Mumbai: The chairman of Kingfisher Airlines, Vijay Mallya, said in an interview with the Financial Times that he was close to sealing a $370 million deal with an Indian private investor and a consortium of banks that would save the airline.
The Bangalore-based entrepreneur told the FT, he was nearing a deal with 14 banks leads by State Bank of India that would offer the loss-making carrier with working capital of 6 billion rupees ($118 million).
Prior this week, Kingfisher said that its net loss for the September quarter doubled but Mallya offered little to revitalize its finances. It had also said that it had been approached by strategic investors.
Mallya, a glitzy liquor baron who owns a Formula One motor-racing team, told the paper that he was finalising a separate $250 million equity injection from an unnamed wealthy Indian individual to recapitalise the cash-strapped carrier.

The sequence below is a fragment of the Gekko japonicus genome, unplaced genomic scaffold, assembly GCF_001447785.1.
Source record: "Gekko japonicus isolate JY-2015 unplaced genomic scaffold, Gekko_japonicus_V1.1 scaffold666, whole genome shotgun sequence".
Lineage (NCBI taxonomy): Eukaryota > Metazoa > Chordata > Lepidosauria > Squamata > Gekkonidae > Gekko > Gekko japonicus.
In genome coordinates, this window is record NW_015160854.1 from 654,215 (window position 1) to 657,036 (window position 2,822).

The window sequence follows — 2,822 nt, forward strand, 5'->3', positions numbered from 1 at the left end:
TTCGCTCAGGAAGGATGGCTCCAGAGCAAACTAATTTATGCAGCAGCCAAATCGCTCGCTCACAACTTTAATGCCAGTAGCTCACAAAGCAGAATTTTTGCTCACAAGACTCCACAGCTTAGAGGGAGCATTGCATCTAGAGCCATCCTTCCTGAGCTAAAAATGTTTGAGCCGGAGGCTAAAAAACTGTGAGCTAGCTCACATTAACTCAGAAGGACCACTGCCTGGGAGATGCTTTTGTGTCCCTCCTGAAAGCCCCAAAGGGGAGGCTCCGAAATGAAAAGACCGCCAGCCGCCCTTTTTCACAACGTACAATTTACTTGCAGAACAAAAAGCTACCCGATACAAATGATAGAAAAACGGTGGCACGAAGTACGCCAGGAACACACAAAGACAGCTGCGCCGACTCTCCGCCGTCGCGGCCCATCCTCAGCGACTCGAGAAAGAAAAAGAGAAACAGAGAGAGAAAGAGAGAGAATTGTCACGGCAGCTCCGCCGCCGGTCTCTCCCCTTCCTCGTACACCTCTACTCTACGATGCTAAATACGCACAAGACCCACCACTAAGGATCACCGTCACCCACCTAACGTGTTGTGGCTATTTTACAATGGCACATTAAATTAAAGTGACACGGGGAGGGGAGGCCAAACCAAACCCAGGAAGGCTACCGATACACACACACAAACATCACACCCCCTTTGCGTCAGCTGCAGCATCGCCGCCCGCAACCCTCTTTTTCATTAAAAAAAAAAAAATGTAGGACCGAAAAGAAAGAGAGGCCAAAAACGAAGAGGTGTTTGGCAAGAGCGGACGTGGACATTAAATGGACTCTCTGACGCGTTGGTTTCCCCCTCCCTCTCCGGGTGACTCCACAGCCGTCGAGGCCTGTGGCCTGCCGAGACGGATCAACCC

He added that he was about to conclude a deal with the banks to lessen the interest rate which the airline is presently paying on its $1.4 billion debt pile.
Kingfisher’s share which is named after its parent firm’s best-selling beer, were down over 5 percent in early trade on Friday in Mumbai.
Kingfisher, which listed when it bought out budget airline, Air Deccan in 2008, has never made a profit and its market value has forced 64 percent this year.
The airline became India’s No. 2 private carrier since it started operations in 2005 as the economy boomed but it has become one of the key losses of high fuel costs and a ferocious price war between a handful of airlines which, between them, have ordered hundreds of aircraft for delivery over the next decade in an determined bet on the future.